"No matter what, a true knowledge of God needs to be founded on the Spirit, while reason and truth will support that."

Tony, that is exactly what Anon said. You both are saying the same thing.

Bob the Anti-Anti said...

People are highly subjective in what they will allow as a valid point of reference for other people. For example, in my opinion, literally every assertion about "Type #1 Knowledge" in the context of religious faith is flawed. That is because all people are ultimately selective and subjective, based on their experience and personal judgment, about what constitutes a "sound religious foundation".

I hate to keep reminding folks, but there is at least as much evidence Against the historicity of the Bible as can be construed to be for it. No respected scientist believes the entire world was swallowed up in a flood, or was created in six days, let alone the Earth was created before the sun and the stars. The overwhelming weight of the scientific community finds no support for the Biblical account of the conquest of Jericho or Ai. There is no proof of the resurrection or of the virginity of Mary. And as I have pointed out repeatedly, the current supported archaeological view is that Hebrews were henotheistic in their beliefs concerning deity, and the current Jewish and Christian monotheism/Trinitarianism is not a reflection of the earliest beliefs of either group of believers.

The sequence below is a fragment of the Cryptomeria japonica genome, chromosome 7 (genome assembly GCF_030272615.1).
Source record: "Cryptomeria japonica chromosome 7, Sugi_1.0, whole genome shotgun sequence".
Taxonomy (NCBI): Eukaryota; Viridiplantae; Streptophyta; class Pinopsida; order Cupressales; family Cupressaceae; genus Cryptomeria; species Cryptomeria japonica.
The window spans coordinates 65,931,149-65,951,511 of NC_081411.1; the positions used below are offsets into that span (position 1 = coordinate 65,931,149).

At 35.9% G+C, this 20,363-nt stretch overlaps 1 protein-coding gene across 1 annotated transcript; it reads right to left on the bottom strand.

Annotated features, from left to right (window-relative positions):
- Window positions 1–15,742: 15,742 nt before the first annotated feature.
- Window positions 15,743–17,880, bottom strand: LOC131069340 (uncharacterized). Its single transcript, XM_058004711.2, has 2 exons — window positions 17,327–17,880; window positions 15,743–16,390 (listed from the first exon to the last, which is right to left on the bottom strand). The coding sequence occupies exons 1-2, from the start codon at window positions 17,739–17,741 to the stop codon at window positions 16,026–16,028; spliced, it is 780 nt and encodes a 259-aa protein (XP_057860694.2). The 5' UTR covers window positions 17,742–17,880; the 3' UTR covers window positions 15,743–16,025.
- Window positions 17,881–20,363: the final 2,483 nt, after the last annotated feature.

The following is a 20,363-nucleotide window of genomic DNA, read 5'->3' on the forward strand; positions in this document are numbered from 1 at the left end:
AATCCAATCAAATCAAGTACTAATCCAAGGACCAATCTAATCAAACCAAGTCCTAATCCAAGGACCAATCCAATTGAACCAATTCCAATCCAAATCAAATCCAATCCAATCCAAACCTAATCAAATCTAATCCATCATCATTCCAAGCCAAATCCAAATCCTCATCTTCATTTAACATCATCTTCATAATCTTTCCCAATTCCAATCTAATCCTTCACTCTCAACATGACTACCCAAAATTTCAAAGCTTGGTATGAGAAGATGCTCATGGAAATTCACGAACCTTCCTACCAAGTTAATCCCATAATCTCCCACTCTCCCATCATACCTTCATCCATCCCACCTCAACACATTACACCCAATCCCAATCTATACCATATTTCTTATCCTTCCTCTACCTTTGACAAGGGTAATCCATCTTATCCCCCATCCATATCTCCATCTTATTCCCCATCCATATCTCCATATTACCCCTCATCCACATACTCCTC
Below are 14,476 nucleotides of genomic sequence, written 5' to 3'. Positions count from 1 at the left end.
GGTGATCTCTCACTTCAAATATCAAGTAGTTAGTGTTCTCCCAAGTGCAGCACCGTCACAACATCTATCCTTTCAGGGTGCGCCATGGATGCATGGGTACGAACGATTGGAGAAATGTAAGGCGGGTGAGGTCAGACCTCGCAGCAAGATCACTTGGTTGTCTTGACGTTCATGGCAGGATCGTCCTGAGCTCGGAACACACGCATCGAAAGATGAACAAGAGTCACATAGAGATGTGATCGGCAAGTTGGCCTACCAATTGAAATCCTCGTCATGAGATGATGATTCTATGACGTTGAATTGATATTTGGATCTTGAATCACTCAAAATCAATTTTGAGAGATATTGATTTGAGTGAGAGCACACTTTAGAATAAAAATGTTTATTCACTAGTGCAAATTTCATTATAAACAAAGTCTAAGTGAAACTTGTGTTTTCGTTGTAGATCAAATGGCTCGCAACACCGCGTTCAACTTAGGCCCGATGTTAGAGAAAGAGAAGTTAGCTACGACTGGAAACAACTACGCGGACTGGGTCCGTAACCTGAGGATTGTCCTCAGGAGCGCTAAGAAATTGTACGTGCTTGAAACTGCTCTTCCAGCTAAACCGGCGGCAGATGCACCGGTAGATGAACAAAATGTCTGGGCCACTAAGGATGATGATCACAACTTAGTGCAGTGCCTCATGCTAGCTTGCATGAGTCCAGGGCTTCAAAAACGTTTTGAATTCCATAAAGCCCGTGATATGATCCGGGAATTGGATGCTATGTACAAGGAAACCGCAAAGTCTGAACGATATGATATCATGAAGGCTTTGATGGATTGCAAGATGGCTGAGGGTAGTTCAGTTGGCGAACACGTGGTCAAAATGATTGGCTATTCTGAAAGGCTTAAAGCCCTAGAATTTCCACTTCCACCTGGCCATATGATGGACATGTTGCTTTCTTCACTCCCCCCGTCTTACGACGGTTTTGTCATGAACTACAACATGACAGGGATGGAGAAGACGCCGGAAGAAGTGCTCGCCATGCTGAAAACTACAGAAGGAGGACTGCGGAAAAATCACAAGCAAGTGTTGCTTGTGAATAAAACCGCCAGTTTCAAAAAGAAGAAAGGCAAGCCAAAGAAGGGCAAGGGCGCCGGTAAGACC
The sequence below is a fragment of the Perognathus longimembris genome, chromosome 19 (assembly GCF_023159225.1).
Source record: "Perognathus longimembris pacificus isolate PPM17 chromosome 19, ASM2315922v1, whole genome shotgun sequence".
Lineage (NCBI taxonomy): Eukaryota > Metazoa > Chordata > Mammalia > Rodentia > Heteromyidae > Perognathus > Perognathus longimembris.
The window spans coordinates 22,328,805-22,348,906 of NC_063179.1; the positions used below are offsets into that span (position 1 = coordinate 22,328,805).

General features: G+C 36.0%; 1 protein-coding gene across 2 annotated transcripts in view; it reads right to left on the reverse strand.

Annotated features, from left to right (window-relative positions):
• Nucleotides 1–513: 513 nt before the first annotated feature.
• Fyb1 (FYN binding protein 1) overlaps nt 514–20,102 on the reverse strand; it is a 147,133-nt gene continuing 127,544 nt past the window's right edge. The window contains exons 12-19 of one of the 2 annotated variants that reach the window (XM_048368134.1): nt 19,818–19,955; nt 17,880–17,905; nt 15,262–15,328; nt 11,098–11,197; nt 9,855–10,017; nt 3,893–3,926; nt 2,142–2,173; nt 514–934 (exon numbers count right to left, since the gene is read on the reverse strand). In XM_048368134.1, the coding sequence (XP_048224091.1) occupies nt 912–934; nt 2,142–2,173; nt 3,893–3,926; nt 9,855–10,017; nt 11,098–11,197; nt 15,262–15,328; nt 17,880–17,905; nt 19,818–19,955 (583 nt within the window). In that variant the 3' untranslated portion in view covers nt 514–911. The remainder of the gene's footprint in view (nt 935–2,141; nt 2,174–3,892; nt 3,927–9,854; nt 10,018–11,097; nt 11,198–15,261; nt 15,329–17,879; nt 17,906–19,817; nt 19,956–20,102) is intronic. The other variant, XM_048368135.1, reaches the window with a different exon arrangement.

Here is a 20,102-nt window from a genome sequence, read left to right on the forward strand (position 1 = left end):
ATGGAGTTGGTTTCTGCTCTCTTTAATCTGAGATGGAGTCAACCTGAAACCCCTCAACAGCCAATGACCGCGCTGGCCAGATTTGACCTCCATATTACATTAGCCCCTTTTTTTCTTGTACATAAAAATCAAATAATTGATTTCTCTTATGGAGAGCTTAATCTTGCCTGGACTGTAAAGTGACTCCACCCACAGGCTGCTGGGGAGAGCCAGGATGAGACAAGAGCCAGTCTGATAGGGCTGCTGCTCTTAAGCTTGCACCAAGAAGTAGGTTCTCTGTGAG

So while Anon cites some perception of DNA contradicting the teachings of the Book of Mormon, (a position anti-Mormon geneticist Simon Southerton, one of the original supposed authorities on the subject, himself now rejects as being impossible to prove, and instead contends it was the commonly held explanation of members of the meaning of the BoM, not a claim of the BoM itself), we are left to wonder why such speculation rises to the level of science for Anon, but the evidence, such as the discovery of Nahum or the extensive and peer reviewed, multi-denominational word-print studies proving the BoM to be the work of authors other than Joseph Smith, Oliver Cowdery or Solomon Spaulding, do not.

The reason seems obvious to me. To accept such as settled or significant evidence would force him to re-evaluate the conclusion he reached based on far less substantial support (I say that based on the types of evidence he offers when pressed). It would also force him to acknowledge that he "believes" the LDS Church is false, rather than being able to rationally prove such. He, like me, looks at history or evidence and weights it according to a personal criteria which includes, consciously or otherwise, opinions about the validity of spirituality, blind faith and a personal sense of the need or superfluousness of prophetic leadership for our day.